Web 2.0 Meets Enterprise 2.0

Updated: April 30, 2009

If Web 2.0 emphasizes the interactive aspects of new web technology, Enterprise 2.0 applies the same technologies to the workplace. Wikis, blogs, video, user-generated content and other Web 2.0 technologies can help staff build relationships and work together effectively.

The term Enterprise 2.0 has its own Wikipedia entry, but the definition is still under debate. According to Gartner analyst Tom Austin, many experts question whether the term warranted its own definition, because the 2.0 trend has been so overused. He compares the phenomenon to the early 1990s, when the letter "E-" was tacked on to so many mundane topics -- like "E-Commerce" and "E-Bankruptcy."

But Austin doesn't discount Enterprise 2.0 entirely. "This is about certain new principles on the Web," he said.

One of these guiding principles is that the technologies are easy to use. Users can socialize without worrying about the underlying infrastructure.

"The basic level of IT you need to start doing E2.0 is not high," said Andrew McAfee, an associate professor of Harvard Business School, who blogs on Enterprise 2.0 trends. "You or I could fire up a wiki today, we can start blogging today, and we can fire up a Google doc or spreadsheet and invite colleagues."

The benefits are many, from encouraging social interaction and team building, to enhancing productivity.

"You can foster social relationships with technology," said Austin. "And there is real business value, in terms of speeding decision making and so on."

"If you blog internally, you can find out if someone else in company is interested in same things you are," McAfee suggested. "If you do tagging behind a firewall , you can get idea of what others are working on. If you set up a prediction market, you can get accurate predictions of how many units are going to sell next quarter."

The Shift to Collaboration

According to Austin, just under 10 percent of Gartner clients are now using wiki tools, because they have heard that it's a successful way of creating content efficiently. Companies both large and small are starting to offer collaboration tools in many forms, and Gartner recently published a report highlighting 39 of the market players, including SocialText, IBM, Microsoft, SixApart and many more.

"The market is still in its early stage," Austin said. "It's not yet consolidated and there is lots of opportunity."

Managers can choose from purchased and premise-based tools, hosted services, and even free tools like Google Docs, blogs and wikis. McAfee believes that what's important is how the tools are used by staff, rather than how they are implemented. From a manager's standpoint, it's irrelevant whether the tools are on company servers or outsourced, he said.

He recommends that companies make it easy for employees to use the tools that work best for their needs, and don't try to ban certain technologies because of security or other concerns.

"Everything we do to make it more difficult is just going to encourage people to stick with email," he said. "They're not going to use what we spend a lot of money on. They're going to use what they find easiest and most straightforward."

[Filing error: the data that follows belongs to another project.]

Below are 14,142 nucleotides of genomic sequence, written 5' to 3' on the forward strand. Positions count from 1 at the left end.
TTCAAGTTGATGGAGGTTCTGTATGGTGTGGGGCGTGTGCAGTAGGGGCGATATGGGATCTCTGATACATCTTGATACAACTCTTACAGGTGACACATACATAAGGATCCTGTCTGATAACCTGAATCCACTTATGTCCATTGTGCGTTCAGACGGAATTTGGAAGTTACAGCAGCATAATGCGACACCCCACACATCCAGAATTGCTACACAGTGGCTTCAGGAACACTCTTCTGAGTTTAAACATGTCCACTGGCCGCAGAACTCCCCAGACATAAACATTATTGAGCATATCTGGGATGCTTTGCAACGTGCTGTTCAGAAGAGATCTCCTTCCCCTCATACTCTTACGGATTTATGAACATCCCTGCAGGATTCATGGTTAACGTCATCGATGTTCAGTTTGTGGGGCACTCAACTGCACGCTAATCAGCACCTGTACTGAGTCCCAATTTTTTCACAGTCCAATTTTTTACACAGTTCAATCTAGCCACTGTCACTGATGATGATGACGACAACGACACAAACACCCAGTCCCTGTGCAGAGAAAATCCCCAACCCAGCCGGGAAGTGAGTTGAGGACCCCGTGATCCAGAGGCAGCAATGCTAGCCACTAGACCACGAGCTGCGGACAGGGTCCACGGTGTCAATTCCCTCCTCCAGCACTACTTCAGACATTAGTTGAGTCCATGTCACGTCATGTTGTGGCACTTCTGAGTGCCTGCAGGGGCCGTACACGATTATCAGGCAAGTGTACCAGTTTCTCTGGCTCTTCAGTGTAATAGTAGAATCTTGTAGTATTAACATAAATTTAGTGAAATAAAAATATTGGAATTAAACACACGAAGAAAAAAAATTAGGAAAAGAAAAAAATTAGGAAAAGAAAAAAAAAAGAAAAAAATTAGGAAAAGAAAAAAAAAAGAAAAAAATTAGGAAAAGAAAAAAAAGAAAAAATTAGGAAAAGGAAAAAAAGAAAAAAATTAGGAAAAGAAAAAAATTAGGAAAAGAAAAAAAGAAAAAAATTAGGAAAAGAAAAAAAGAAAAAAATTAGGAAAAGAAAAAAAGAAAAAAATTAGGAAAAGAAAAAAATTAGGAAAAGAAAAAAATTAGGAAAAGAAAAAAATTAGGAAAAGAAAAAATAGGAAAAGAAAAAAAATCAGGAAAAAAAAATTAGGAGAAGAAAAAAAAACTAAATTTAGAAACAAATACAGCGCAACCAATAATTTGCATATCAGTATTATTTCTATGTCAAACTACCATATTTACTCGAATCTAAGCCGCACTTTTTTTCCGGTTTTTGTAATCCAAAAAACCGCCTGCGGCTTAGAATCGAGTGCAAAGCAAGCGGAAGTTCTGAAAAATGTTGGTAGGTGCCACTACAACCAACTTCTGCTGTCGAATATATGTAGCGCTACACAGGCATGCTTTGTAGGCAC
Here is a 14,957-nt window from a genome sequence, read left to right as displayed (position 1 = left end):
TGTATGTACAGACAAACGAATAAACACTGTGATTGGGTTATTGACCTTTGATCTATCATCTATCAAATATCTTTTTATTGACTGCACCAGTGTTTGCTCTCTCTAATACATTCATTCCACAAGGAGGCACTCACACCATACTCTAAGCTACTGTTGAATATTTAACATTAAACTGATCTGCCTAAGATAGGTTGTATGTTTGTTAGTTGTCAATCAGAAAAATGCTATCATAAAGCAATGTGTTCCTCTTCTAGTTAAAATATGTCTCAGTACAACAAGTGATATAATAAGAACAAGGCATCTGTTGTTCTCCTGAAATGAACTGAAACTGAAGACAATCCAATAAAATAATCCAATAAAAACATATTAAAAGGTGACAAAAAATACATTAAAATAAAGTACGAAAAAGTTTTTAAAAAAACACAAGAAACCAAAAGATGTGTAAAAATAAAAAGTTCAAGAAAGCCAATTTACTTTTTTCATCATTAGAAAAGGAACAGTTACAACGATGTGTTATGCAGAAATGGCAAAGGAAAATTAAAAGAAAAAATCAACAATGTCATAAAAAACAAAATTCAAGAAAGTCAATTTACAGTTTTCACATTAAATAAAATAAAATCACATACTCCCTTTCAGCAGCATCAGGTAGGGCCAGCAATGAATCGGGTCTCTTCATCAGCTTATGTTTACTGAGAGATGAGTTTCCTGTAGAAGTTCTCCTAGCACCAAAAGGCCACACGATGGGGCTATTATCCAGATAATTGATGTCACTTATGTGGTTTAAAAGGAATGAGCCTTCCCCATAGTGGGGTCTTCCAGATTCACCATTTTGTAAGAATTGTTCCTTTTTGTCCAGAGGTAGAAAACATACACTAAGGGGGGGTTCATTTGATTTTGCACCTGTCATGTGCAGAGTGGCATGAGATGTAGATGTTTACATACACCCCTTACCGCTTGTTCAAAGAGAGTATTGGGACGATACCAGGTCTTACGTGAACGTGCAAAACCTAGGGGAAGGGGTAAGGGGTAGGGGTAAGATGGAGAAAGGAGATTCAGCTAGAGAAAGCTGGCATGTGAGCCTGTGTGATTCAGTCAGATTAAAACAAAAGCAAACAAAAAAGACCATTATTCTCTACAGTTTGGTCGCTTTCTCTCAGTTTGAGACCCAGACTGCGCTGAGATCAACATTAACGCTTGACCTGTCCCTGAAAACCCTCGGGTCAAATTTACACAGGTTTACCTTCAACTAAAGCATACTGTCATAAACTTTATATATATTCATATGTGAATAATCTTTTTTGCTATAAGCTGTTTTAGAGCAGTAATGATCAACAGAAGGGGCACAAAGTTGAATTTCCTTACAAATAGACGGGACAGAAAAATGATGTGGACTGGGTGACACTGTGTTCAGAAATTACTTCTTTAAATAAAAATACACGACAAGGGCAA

An effective communication tool can also help people communicate more naturally within the organizational heirarchy.

"When you take away the constraints that old systems enforce on people, particularly for internal uses, you find it's much more productive when people behave as far as social conventions, and that's what wikis do," said Austin.

McAfee adds that the tools can help elicit useful suggestions from unlikely suggestions. "What we see from open- source communities is that all kinds of people have ideas to contribute," he said.

He was quick to add that opening new communication channels won't threaten the existing hierarchy. "Not that R&D labs have become irrelevant or that they will be threatened by receptionists and payroll clerks," he said.

Competitive Advantage

It might be hard to measure how successful collaboration tools might be, but as the trend toward Enterprise 2.0 picks up, some companies who effectively use the technology may pull ahead in the marketplace, according to McAfee.

"I'm not going to say, do Enterprise 2.0 in the next quarter, or you'll be out of business," McAfee said. "But a company [who doesn't use the tools] might find their rival seems to become aware of challenges and opportunities faster, and interacts with customers in better and different ways."

Austin believes that collaboration tools are more effective in certain kinds of industries. "Collaborative and creative industries can be significant beneficiaries," he said.

The Evolving Marketplace

According to McAfee, many analysts didn't even see the Web 2.0 trend coming, and they have a limited ability to see how the Enterprise 2.0 trend will mature.

Austin believes that a central feature of the new marketplace is how it will evolve on its own, without a central authority choosing how technology develops. "If you have one billion experiments bubbling, there will be all sorts of unexpected consequences," he said.

A couple of years ago, Austin said, users were all on AOL or Friendster. Now, they're on MySpace and Facebook . But analysts can't predict which social network will take off next.

McAfee is interested in how the new tools will allow certain collaboration patterns to evolve publically. He cites de.li.cious as an example -- users can enter whatever tags they like, and over time, certain tags will become common.

"We're not imposing structure on who collaborates with whom, or what the workflow looks like," McAfee said. "You get a huge amount of structure even though none of it is dictated up front."

"Developers should get out of the way and let that structure emerge," he said.

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